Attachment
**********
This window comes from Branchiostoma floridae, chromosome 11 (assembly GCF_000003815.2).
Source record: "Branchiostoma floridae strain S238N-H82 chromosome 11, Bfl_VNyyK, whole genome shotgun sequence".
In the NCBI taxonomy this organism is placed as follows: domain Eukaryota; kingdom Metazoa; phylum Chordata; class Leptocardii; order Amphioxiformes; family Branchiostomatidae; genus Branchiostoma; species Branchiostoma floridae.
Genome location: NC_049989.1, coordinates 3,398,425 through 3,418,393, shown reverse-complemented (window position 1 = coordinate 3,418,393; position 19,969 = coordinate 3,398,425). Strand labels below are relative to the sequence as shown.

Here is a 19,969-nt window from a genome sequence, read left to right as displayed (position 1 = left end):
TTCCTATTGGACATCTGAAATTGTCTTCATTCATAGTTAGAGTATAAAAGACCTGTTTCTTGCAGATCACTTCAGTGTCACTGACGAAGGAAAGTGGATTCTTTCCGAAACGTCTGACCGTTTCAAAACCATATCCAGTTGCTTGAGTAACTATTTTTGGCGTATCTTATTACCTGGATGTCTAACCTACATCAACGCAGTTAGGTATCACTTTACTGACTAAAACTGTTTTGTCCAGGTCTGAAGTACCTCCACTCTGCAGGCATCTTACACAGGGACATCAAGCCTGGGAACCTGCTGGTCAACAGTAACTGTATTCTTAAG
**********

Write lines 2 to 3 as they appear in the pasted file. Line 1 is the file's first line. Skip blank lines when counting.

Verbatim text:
Source record: "Branchiostoma floridae strain S238N-H82 chromosome 11, Bfl_VNyyK, whole genome shotgun sequence".
In the NCBI taxonomy this organism is placed as follows: domain Eukaryota; kingdom Metazoa; phylum Chordata; class Leptocardii; order Amphioxiformes; family Branchiostomatidae; genus Branchiostoma; species Branchiostoma floridae.